# Tapering the evaluation

## Understanding the concept

In the previous chapters where we talked about the PSQT's it was already mentioned a few times that we would be 'tapering the evaluation.' This chapter discusses this concept using the PSQT's, but it can be applied to any other evaluation term in the future. Let's say, we have a bonus for having the bishop pair:

`const BISHOP_PAIR: i16 = 10;`

In this case, having both bishops will increase the evaluation for that side by +10 centipawns. However, the more the board opens up, the more advantageous the bishop pair becomes. In the endgame, the advantage may be (for example) as high as 40 centipawns. Thus the importance of this evaluation term increases the more we are going into the endgame. If we want to encode this, we could do it as follows, so we don't have to make an extra variable:

```
pub struct W(pub i16, pub i16);
const BISHOP_PAIR: W = W(10, 40);
```

Here we defined a type called W.

Sidenote:The type declaration comes from "weight", which is the chess engine/machine learning name of how much impact a certain feature has. We're using "W" instead of "Weight" because we need it later, in the PSQT, and the table would become extremely wide. You'll see in a moment.

The type can hold two i16 values, so we can now put TWO values in the
BISHOP_PAIR constant. The first value can be read by using
*"BISHOP_PAIR.0"*, and the second one is *"BISHOP_PAIR.1"*; The first value
is the one for the opening, the second one is the one for the endgame.

When the game is in the opening, we use 100% of the first value and 0% of the second value. This means that in the opening the BISHOP_PAIR value is calculated like this:

`let value = BISHOP_PAIR.0 * 1 + BISHOP_PAIR.1 * 0`

This boils down to 10 + 0 = 10.

However, when we are half-way through the game, so exactly in the middle game, we would use 50% of the first value and 50% of the second, which would give us this:

`let value = BISHOP_PAIR.0 * 0.5 + BISHOP_PAIR.1 * 0.5`

This will come down to (10 * 0.5) + (40 * 0.5), which is 5 + 20 = 25. As you can see, the value of the bishop pair is increasing as we approach the endgame. You can guess that the value will end up at 0% opening and 100% endgame, which will turn out to be 40, at some point in the game.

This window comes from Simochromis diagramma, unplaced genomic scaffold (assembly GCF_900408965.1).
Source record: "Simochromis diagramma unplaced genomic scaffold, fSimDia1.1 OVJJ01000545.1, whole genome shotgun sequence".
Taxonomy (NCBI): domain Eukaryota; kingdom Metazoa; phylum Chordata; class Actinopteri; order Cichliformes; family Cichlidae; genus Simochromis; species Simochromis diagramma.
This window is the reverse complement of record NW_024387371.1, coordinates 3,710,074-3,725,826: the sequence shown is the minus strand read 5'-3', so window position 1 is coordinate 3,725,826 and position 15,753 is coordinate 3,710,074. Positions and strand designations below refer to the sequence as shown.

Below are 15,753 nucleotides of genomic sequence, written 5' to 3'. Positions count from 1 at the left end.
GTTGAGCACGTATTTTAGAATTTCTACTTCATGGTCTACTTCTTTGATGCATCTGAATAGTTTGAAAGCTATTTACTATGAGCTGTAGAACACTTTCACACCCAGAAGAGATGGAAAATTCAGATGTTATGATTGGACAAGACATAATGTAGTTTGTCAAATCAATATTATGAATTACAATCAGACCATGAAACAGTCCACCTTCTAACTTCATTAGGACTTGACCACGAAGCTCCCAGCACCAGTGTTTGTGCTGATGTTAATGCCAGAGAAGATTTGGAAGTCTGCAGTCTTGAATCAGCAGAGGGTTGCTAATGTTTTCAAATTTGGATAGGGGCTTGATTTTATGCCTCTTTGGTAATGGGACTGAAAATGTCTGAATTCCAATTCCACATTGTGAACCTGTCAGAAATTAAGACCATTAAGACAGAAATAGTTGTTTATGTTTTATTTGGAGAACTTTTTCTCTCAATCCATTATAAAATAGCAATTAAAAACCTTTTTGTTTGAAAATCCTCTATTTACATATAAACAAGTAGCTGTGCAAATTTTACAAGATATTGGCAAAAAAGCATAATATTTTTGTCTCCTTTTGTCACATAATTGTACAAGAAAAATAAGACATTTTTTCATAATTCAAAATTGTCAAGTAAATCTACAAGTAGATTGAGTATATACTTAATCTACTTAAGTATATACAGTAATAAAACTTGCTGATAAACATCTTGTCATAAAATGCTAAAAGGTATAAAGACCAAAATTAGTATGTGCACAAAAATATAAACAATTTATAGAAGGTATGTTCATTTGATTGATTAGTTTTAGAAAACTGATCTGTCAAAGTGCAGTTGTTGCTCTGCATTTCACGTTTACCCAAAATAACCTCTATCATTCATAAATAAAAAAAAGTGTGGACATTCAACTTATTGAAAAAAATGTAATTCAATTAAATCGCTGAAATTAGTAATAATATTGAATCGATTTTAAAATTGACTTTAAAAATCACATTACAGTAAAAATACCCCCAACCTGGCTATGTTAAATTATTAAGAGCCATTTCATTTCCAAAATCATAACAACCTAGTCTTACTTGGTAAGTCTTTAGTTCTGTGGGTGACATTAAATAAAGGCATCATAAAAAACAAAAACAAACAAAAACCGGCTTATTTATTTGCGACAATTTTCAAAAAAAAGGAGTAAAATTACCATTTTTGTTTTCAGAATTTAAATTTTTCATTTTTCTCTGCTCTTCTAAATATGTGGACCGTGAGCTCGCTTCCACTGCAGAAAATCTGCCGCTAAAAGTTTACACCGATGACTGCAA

This process of calculating in-between values is called *interpolation*.
The chess engine world also calls it *tapering*, because the opening value
gradually tapers into the endgame value as the game progresses.

This works exactly the same within a PSQT. The only difference is that the PSQT encodes a piece-on-square relationship. Thus, the QUEEN PSQT has 64 elements (because of 64 squares), and each element has two values (opening and endgame), and there will be 6 PSQT's (because there are 6 piece types). The QUEEN PSQT may look like this:

```
pub struct W(pub i16, pub i16);
const QUEEN: Psqt =
[
W(865,918), W(902,937), W(922,943), W(911,945), W(964,934), W(948,926), W(933,924), W(928,942),
W(886,907), W(865,945), W(903,946), W(921,951), W(888,982), W(951,933), W(923,928), W(940,912),
W(902,896), W(901,921), W(907,926), W(919,967), W(936,963), W(978,937), W(965,924), W(966,915),
W(881,926), W(885,944), W(897,939), W(894,962), W(898,983), W(929,957), W(906,981), W(915,950),
W(907,893), W(884,949), W(899,942), W(896,970), W(904,952), W(906,956), W(912,953), W(911,936),
W(895,911), W(916,892), W(900,933), W(902,928), W(904,934), W(912,942), W(924,934), W(917,924),
W(874,907), W(899,898), W(918,883), W(908,903), W(915,903), W(924,893), W(911,886), W(906,888),
W(906,886), W(899,887), W(906,890), W(918,872), W(898,916), W(890,890), W(878,906), W(858,879),
];
```

Sidenote:See what I meant above? If we had used "Weight" instead of "W", this table would have been massively wide.

Remember that the PSQT is shown from white's point of view, so the lower left corner is A1. When the queen is in the corner on A1 in the opening, it's worth is 906 cp (centipawns), but if its there in the endgame, its worth drops to 886 cp. This means that your queen will lose value if you leave it in the corner in the endgame. When you look at square D4 (4th from the left, 4th from the bottom), you'll see that the queen's worth is 896 in the opening, but 970 cp in the endgame. This makes sense: you DON'T want to have your queen in the middle of the board in the middle game because it's vulnerable there, but in the endgame, the queen would control the entire board from that square.

So, by applying the PSQT to the position, we now have an opening value and
an endgame value for each piece. During the game we can calculate the value
of the piece, on a certain square, by *interpolating* between these two
values. We do so for every piece on every square. Now let's look at how to
implement this.

## Implementation

I am assuming you are writing your evaluation in such a way that material values are folded into the PSQT (like with the queen above), and that each element in the PSQT holds two values. You could maintain separate material values and use a QUEEN_OT and QUEEN_ET table (for OpeningTable and EndgameTable), but all those extra variables just makes it more laborious to work with. Putting the material and both values into one array is much more convenient, and that is the reason why Rustic switched to this format between Alpha 3 and version 4.